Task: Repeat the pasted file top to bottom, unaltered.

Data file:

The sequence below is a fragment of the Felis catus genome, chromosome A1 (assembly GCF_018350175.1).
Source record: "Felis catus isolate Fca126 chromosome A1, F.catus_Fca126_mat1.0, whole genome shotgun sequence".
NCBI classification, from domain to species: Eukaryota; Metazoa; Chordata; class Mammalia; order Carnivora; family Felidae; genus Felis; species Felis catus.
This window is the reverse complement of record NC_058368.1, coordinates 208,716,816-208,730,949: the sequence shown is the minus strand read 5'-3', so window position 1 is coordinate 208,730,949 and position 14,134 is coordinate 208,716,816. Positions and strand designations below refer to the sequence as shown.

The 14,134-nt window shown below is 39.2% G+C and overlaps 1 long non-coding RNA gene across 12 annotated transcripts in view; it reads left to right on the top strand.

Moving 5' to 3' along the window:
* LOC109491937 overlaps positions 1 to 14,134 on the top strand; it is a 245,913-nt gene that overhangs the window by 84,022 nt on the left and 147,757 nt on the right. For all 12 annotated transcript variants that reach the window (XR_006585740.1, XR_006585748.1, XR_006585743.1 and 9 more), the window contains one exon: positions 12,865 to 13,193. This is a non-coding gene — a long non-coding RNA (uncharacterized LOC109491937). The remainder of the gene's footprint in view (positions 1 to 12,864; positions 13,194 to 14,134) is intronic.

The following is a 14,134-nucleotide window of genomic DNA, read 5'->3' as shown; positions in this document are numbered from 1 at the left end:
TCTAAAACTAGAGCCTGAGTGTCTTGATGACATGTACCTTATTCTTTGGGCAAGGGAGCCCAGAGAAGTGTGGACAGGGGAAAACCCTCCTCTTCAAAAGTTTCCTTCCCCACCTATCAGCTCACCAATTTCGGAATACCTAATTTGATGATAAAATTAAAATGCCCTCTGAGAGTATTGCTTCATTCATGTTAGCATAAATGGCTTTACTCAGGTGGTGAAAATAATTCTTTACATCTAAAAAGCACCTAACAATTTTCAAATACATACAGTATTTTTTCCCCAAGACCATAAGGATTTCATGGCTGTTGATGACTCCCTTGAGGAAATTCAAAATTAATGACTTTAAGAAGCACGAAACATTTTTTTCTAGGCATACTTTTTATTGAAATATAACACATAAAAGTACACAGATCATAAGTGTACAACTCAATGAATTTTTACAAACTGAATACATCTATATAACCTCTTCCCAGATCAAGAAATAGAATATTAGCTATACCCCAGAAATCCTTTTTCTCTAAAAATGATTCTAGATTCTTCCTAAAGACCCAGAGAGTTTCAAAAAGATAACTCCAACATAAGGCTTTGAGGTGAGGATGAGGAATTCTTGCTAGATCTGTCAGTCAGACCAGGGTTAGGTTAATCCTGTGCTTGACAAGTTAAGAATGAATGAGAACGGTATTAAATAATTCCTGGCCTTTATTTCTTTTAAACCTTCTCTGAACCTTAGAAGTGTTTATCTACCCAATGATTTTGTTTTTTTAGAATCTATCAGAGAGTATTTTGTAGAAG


The sequence below is a fragment of the Felis catus genome, chromosome A1 (assembly GCF_018350175.1).
Source record: "Felis catus isolate Fca126 chromosome A1, F.catus_Fca126_mat1.0, whole genome shotgun sequence".
NCBI classification, from domain to species: Eukaryota; Metazoa; Chordata; class Mammalia; order Carnivora; family Felidae; genus Felis; species Felis catus.
This window is the reverse complement of record NC_058368.1, coordinates 208,716,816-208,730,949: the sequence shown is the minus strand read 5'-3', so window position 1 is coordinate 208,730,949 and position 14,134 is coordinate 208,716,816. Positions and strand designations below refer to the sequence as shown.

The 14,134-nt window shown below is 39.2% G+C and overlaps 1 long non-coding RNA gene across 12 annotated transcripts in view; it reads left to right on the top strand.

Moving 5' to 3' along the window:
* LOC109491937 overlaps positions 1 to 14,134 on the top strand; it is a 245,913-nt gene that overhangs the window by 84,022 nt on the left and 147,757 nt on the right. For all 12 annotated transcript variants that reach the window (XR_006585740.1, XR_006585748.1, XR_006585743.1 and 9 more), the window contains one exon: positions 12,865 to 13,193. This is a non-coding gene — a long non-coding RNA (uncharacterized LOC109491937). The remainder of the gene's footprint in view (positions 1 to 12,864; positions 13,194 to 14,134) is intronic.

The following is a 14,134-nucleotide window of genomic DNA, read 5'->3' as shown; positions in this document are numbered from 1 at the left end:
TCTAAAACTAGAGCCTGAGTGTCTTGATGACATGTACCTTATTCTTTGGGCAAGGGAGCCCAGAGAAGTGTGGACAGGGGAAAACCCTCCTCTTCAAAAGTTTCCTTCCCCACCTATCAGCTCACCAATTTCGGAATACCTAATTTGATGATAAAATTAAAATGCCCTCTGAGAGTATTGCTTCATTCATGTTAGCATAAATGGCTTTACTCAGGTGGTGAAAATAATTCTTTACATCTAAAAAGCACCTAACAATTTTCAAATACATACAGTATTTTTTCCCCAAGACCATAAGGATTTCATGGCTGTTGATGACTCCCTTGAGGAAATTCAAAATTAATGACTTTAAGAAGCACGAAACATTTTTTTCTAGGCATACTTTTTATTGAAATATAACACATAAAAGTACACAGATCATAAGTGTACAACTCAATGAATTTTTACAAACTGAATACATCTATATAACCTCTTCCCAGATCAAGAAATAGAATATTAGCTATACCCCAGAAATCCTTTTTCTCTAAAAATGATTCTAGATTCTTCCTAAAGACCCAGAGAGTTTCAAAAAGATAACTCCAACATAAGGCTTTGAGGTGAGGATGAGGAATTCTTGCTAGATCTGTCAGTCAGACCAGGGTTAGGTTAATCCTGTGCTTGACAAGTTAAGAATGAATGAGAACGGTATTAAATAATTCCTGGCCTTTATTTCTTTTAAACCTTCTCTGAACCTTAGAAGTGTTTATCTACCCAATGATTTTGTTTTTTTAGAATCTATCAGAGAGTATTTTGTAGAAG